Stories from prisoners, detention camps and what it took to survive.
by Shereen Goh
Bersih 3.0 rally in Kuala Lumpur when police attempted to arrest a protester, 30th April 2012
Source : Human Rights Watch, https://www.hrw.org/news/2014/04/01/malaysia-end-police-abuses
Quick check before you continue reading the article :
- Are you familiar with the notion of ‘police torture’?
- Have you heard/do you know of anyone who has been involved in cases of police torture?
If your answer to both of the questions above are ‘no’, then this article is the right piece for you! (Even if you answered ‘yes’, continue reading and you might discover some new facts 🙂 )
What is torture?
The word ‘torture’ usually brings to mind is physical abuse or inflicting pain on another’s body. However, torture may actually take different forms – physical, mental or both. Let me begin by discussing mental torture. If you’ve ever visited any prison or jail in Malaysia, you would have noticed the conditions of the cells – overcrowded, dirty and unhygienic. Have you cared about the living conditions of prisoners, or witnessed how the prisoners are treated? Some of us may think that such treatment is justifiable of prisoners is justifiable. After all, shouldn’t they be punished for their wrongdoings?
Let’s not forget, however, that prisoners are human beings too.
Uthayakumar, founder of the Hindu Rights Action Force (HINDRAF) was jailed for a term of 1.5 years on sedition charges in 2014. Recalling his jail experience in the Kajang prison, he claimed that the prison officers were inhumane. “I [was] locked-up under solitary confinement alone, 24 hours a day not seeing sunlight or fresh air [in a] dimly lit cell and [with] just one set of prison pants and shirt in an empty lock-up.”, the de facto leader wrote while he was in the prison. No social communication with other humans, no knowledge of happenings beyond the four walls of a dark, confined space, no access to clean fresh clothes – this could possibly be the worst form of mental torture one could experience. Uthayakumar was denied basic necessities such as a toothbrush, toothpaste, bathing soap and towels and claimed that he had to sleep on the cold bare floor without a mattress. When asked for supplies stated above, the policeman’s reply was “pandai-pandailah”. In prison language, this meant begging for supplies from other prisoners.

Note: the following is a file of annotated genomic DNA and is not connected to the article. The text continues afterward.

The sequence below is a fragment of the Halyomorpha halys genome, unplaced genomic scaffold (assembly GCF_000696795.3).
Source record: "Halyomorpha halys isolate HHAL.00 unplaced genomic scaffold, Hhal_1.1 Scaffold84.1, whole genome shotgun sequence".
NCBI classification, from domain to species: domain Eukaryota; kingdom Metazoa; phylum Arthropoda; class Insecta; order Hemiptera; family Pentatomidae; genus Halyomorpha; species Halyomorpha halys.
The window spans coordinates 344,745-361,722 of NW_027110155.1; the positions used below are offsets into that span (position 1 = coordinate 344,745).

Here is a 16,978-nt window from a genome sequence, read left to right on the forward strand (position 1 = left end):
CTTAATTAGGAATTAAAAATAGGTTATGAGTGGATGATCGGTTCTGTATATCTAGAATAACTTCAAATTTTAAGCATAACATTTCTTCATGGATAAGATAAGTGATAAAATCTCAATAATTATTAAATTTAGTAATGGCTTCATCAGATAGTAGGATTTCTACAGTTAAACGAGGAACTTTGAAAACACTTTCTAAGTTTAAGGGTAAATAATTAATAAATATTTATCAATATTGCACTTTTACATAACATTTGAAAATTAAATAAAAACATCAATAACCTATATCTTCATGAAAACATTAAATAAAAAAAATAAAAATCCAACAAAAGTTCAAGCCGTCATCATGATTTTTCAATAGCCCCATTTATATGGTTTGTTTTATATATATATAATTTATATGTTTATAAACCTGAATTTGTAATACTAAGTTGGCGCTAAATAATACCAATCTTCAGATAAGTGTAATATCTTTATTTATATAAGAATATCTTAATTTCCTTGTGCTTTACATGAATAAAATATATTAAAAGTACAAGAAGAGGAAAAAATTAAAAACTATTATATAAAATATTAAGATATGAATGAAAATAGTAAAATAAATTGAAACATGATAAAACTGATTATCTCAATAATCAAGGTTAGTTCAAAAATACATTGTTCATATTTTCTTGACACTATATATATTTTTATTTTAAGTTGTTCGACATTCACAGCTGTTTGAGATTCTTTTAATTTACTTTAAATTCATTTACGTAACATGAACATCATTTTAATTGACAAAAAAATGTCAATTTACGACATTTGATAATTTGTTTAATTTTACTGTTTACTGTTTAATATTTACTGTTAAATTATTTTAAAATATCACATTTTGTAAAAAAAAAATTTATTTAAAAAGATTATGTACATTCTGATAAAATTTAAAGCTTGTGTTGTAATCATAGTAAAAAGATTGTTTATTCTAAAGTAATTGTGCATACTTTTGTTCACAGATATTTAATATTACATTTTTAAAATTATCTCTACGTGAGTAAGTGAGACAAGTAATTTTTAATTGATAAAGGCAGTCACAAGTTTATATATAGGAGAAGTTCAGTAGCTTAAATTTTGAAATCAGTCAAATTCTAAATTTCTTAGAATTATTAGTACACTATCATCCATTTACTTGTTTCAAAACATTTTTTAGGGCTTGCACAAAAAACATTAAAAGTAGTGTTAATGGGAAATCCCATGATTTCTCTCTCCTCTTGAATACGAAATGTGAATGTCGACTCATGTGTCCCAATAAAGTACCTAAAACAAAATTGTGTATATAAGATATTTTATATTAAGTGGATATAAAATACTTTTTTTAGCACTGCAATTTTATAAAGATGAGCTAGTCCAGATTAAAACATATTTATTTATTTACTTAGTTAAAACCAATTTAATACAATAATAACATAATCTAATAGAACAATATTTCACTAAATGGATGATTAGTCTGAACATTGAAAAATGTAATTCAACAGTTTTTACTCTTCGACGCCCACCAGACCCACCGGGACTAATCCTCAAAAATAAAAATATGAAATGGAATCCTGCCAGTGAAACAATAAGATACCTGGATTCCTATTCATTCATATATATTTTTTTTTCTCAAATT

Uthayakumar, 49, began serving a 30-month jail sentence at the Kajang Prison on June 5 after being found guilty of sedition.
Source: Kuala Lumpur Post, http://www.kualalumpurpost.net/prisons-department-denies-uthayakumar-in-a-dark-room/
Uthayakumar is a diabetic patient who requires frequent medical attention. After sending him to the Kajang General Hospital for checkups a few times, the jail wardens eventually stopped doing so. Even after pleading with them, the wardens claimed that only the prison director had the power grant his requests. Uthayakumar’s letters of complaint to his wife and lawyers were confiscated before they arrived, and threats of solitary confinement and denial of monthly family visits were made if he continued to do so. Depriving a person of medical aid available is clearly a form of torture as it is equivalent to standing aside and watching the sick person suffer. This matter needs urgent investigation by the relevant authorities and firm action should be taken against those who are abusing their powers.